Yea, I would declare to every critic, as with a voice of thunder, that they should stop criticizing and mocking the Church, that they should join with us in faith, that there might be no more dissentions on the internet!
But behold, I am a man, and do sin in my wish; for I ought to be content with the things which the Lord hath allotted unto me.
The Quiet but Effective Example
In contrast to the hypocrisy I am tempted to feed in my online interactions, I recall Randy Bowler, a business partner of my mission president, now Elder Mervin B. Arnold of the 70,coming to tour our mission in 1987. He had felt inspired to do so, without knowing that he would be called to replace departing President Arnold in just over a year.
As I picked up Brother Bowler from the airport, I argued with a porter who tried to earn a quick dollar from handling our baggage despite my direct instructions to leave our baggage alone. Ever pinching my pennies, I was covetous of the mission funds, and was arguing out of irritation that he had ignored me and that I was then obligated to pay a tip I had tried to avoid. Brother Bowler could have chastised my needless arguing with a sharp retort, but instead opted for a more pointed and lasting rebuke. He simply looked at me with some disappointment, and handed the man two dollars.
This contrast of behavior without any spoken words served to educate me much more than anything he could have possibly said. I was silenced and chastised, and yet not a single word was spoken. What he chose to ignore spoke volumes above anything he could have expressed, and while he probably has no idea the remarkable impression he left on me with that simple example, he nevertheless cut me to the core and made me at once love and respect him.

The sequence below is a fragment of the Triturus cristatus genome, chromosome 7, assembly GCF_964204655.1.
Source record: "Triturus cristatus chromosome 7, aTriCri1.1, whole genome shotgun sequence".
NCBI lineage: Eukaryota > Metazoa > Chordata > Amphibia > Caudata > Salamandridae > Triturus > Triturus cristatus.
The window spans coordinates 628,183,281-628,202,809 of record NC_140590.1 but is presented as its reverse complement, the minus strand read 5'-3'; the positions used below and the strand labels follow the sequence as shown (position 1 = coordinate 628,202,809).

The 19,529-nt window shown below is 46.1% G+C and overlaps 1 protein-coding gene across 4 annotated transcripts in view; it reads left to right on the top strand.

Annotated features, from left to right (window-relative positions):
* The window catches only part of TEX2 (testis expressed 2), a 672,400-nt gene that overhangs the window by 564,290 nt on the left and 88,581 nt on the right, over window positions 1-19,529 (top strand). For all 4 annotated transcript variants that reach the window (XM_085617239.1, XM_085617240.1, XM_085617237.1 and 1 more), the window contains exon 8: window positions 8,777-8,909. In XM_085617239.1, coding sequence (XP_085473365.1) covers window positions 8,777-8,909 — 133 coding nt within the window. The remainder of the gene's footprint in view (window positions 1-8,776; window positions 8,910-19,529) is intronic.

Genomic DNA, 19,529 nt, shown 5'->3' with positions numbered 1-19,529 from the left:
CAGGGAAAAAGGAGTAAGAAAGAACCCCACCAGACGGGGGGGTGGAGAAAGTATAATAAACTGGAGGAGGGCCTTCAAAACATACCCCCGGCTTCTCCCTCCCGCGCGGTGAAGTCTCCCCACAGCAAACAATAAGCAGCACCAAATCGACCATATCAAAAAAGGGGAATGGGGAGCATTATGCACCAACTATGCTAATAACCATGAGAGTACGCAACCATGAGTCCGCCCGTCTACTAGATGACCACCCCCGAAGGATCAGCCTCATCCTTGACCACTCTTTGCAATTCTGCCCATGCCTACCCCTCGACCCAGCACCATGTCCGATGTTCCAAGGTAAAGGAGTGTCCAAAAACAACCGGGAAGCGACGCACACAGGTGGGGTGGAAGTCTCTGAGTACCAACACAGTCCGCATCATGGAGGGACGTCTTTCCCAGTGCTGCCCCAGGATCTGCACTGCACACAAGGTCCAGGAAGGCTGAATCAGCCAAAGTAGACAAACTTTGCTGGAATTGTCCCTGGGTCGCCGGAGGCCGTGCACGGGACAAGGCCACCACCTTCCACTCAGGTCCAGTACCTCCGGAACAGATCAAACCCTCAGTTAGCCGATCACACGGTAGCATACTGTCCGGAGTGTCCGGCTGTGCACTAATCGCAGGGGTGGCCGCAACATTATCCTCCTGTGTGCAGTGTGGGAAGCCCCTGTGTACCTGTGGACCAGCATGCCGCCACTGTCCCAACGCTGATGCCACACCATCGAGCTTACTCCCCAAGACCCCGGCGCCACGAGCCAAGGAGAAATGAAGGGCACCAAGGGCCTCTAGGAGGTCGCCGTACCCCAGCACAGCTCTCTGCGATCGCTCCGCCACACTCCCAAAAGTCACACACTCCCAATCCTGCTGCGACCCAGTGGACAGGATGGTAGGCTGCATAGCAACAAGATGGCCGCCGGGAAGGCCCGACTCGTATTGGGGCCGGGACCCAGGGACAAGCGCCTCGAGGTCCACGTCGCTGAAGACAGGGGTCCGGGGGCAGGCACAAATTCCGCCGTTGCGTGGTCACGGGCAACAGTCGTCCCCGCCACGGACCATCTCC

“Uncontested Slam Dunks”
We, too, often feel like we want to share the attention grabbing glory of those of sharp wit with biting retort, and forget that the greatest lessons taught often come less from what we say, than in how we say it! This is not to suggest that bad information needs to be allowed to germinate in the fair minds of those who otherwise are ignorant of the truth. In the words of Elder Neal A. Maxwell, we need not allow “uncontested slam dunks” to go without answer. But the question is how should we answer?
Outside of Temple Square in downtown Salt Lake City, a predictable group of protestors gather each general conference with signs thatproclaim and pronounce messages critical of the Church. They often chant and shout out declarations of condemnation to those arriving to sit at the feet of the prophets, and to be taught from on high. Nearby, a small group of Temple Square missionaries stand in bright and cheery contrast, singing beautiful hymns of worship. The messages of their hymns proclaim the precious truths we love. They do not shout down those who shout, nor do they hold signs of condemnation of those who would condemn us. Rather, they let the cheery contrast of their demeanor and the beautiful messages of their hymns serve as chastisement of contrast, easily recognized by any who has ears to hear or eyes to see!
Last year, FAIRLDS.